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Teenage Romanian Girls Dress Better Than You

I went to a prom held by an elite high school in Romania and chatted with the girls about their dresses and their plans for the future.
Ioana Moldoveanu
Bucharest, RO

Photo by Mircea Topoleanu

When I graduated high school in 1998, our prom took place in a restaurant in the Romanian seaside. We didn't have the internet back then, so we had to make our dresses ourselves, copying those worn by celebrities in magazines. We did our best to be elegant, but all we had at our disposal were fabrics from leftover communist clothes from the 1980s, which were (at best) a pale grayish color.


So it makes sense then that when I recently found myself at the prom of Saint Sava High School—one of the oldest and most prestigious in Bucharest—I couldn't take my eyes off the glamorous girls in attendance. The event took place at the grand National Palace of the Military, where the photographers almost outnumbered the schoolkids. The whole thing felt like a red carpet event, so I figured I should interview some of the girls.

VICE: Is this what proms are like these days in Romania?
Roxana: Yeah, it's our 12th grade banquet so everybody has to be elegant—it's our time to shine.

Did you get any instructions on how you should dress?
No, we all dressed the way we wanted. I bought this dress especially for this occasion, but I don't think I'll ever wear it again. It's terrible, you have to stand straight and even with heels on, I still step on it. And on top of everything, it's raining.

So you bought this dress partly for you, and partly for everybody else.
Exactly. Don’t tell anybody I said so, but proms are for taking pictures. It's the students' time to look good and show everyone how beautiful we are.

How did you prepare for the banquet?
There's a store near where I live, which is where I bought the dress—it didn't cost a lot but I'm pleased with it. I went to get my makeup done, I did my hair myself, and I tried not to eat too much today.

VICE: How did you prepare for the ball?
Miruna: Like all girls—I tried on all sorts of dresses, and hired someone to do my makeup and my hair. I think the girls at Saint Sava are the most beautiful in all of Bucharest.


Did your headmaster tell you what to wear?
No. We just consider ourselves to be the elite of Bucharest.

Where did you buy your dress?
It was custom-made—the whole thing took three weeks. The concept was ”something wow.”

What makes it "something wow"?
My attitude.

What's going to happen tonight?
I don't know. I don't think there will be a band, it will just be like any other prom.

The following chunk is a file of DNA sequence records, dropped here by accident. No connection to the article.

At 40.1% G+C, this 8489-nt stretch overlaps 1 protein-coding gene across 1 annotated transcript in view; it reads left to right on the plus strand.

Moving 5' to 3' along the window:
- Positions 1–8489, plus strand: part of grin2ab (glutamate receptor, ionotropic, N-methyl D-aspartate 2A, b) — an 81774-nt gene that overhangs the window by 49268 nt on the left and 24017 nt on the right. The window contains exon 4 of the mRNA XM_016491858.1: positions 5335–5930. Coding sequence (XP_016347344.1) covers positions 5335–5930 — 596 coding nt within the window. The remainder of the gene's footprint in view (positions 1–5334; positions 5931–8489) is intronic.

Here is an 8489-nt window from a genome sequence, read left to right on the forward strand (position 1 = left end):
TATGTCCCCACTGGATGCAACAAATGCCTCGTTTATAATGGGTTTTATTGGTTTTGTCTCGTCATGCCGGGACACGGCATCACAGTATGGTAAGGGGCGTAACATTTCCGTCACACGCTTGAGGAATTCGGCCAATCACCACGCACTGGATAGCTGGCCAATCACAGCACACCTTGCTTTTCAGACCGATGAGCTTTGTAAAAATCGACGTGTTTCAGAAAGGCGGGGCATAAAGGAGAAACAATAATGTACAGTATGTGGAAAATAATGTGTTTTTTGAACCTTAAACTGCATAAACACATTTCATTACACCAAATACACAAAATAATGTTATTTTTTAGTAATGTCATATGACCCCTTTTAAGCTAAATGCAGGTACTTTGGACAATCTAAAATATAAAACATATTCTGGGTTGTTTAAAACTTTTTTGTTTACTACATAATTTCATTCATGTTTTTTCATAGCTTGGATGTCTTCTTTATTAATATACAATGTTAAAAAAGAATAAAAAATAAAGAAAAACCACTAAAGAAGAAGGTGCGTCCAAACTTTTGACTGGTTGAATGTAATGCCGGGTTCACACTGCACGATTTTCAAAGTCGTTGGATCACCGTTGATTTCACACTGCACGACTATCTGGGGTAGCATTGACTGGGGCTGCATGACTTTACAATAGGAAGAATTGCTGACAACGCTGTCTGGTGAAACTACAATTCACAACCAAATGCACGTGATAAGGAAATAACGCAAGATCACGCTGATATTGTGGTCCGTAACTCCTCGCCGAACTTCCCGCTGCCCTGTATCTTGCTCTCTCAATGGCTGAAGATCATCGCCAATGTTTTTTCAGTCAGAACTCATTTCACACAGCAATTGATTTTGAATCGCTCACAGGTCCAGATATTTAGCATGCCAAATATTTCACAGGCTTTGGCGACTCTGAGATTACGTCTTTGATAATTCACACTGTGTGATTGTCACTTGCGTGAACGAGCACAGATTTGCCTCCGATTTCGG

VICE: How long did it take to make this dress?
Casandra: One week. I got it from the tailor right as she was sewing these things on. It was inspired by the work of Elie Saab, who is a Lebanese designer.

I see you have laurels in your hair, are you an Olympic athlete or something?
No, these are just for the photos.

VICE: Will you ever wear this dress again?
Georgiana: I actually thought about that and I'm not sure. Maybe at some special occasion.

I saw that some of you came in limos.
Yeah, we formed groups and collected money from everyone. It costs a €100 ($135) an hour, which I thought was pretty decent.

What do you want to study in college?

VICE: Where are you going to study next year?
Diana: I got an offer from the University of Edinburgh but I'm afraid to leave because I would have to be on my own. So I might just study engineering here.

Was your dress custom-made?
Sort of. I got it from a Romanian designer I really like—her name is Elena or Ella. She had already made it, and I was lucky because all she had to do was to tighten it around the waist. I like it because it's long and elegant with a strong note of femininity.


VICE: How did you prepare for the ball?
Maria: Pretty quickly. I found the dress the day before yesterday, at a boutique downtown. It's just the right color.

Are parties at Saint Sava always so elegant?
The ball is a special occasion; it's our last time together.

Where are you going after this?
I am going to Germany to study Japanese and I also want to study music at the conservatory.

What will happen tonight?
I don't know. I've never been to a ball before. We'll probably have fun.

After your parents go home.

VICE: How long did it take you to get ready for tonight?
Adelina: The hardest part was finding the right dress. It took about a month because I had to try it on five times. I didn't really want this style, but the designer insisted.

Will you ever wear this dress?
Yes, at weddings or christenings.

Tell me one thing you won't miss from high school.
Math. It was very unpleasant for me.

Did you come in a limo?
I know that this is the latest fad, but I wanted to be brought by my family so we could take some pictures.

VICE: What will you not miss from high school?
Miruna (left) and Cristina (right: Chemistry, maybe, because of the teacher. He's horrible.

Do the teachers dress as elegantly as you?
Yep, some even more so than us.

What kind of dress did you want?
Cristina: A dress that someone would wear on the red carpet. I wanted something red and backless because I'm blonde. I found this in a mall.

Will you ever wear these dresses again?
Only if we have them shortened.

Who do you want to dance with tonight?
With the history teacher—he's the cutest and most open-minded of them all.